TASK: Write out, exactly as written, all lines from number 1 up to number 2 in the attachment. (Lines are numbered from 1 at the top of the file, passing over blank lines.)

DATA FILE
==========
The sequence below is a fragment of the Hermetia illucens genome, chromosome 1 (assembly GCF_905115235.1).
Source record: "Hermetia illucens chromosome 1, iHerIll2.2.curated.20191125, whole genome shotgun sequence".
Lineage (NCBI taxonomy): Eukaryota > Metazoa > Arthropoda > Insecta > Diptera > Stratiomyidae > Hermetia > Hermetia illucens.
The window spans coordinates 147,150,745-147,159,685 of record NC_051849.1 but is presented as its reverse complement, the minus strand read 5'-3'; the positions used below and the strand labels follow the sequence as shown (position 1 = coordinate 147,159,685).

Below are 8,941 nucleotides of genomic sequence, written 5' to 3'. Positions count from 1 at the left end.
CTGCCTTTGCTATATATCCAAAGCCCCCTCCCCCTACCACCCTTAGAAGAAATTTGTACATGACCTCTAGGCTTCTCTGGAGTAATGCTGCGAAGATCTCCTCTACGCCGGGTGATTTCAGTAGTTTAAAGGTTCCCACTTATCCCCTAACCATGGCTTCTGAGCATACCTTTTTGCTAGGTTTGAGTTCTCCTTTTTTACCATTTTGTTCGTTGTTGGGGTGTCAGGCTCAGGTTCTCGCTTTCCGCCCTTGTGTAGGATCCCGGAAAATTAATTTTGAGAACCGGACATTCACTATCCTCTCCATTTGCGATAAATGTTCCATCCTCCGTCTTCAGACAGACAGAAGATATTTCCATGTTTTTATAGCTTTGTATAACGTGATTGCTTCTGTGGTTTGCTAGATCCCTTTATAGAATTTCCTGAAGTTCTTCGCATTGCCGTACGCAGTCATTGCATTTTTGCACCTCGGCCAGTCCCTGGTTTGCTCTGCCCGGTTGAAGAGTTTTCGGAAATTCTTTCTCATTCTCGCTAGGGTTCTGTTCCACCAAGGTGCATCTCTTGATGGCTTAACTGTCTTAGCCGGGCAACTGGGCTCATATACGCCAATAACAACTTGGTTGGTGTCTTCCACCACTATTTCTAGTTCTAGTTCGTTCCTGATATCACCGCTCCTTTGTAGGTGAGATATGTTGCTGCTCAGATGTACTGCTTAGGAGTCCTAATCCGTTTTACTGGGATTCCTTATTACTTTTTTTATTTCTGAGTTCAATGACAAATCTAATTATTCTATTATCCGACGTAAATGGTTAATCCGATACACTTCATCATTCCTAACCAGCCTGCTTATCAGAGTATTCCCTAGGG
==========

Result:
The sequence below is a fragment of the Hermetia illucens genome, chromosome 1 (assembly GCF_905115235.1).
Source record: "Hermetia illucens chromosome 1, iHerIll2.2.curated.20191125, whole genome shotgun sequence".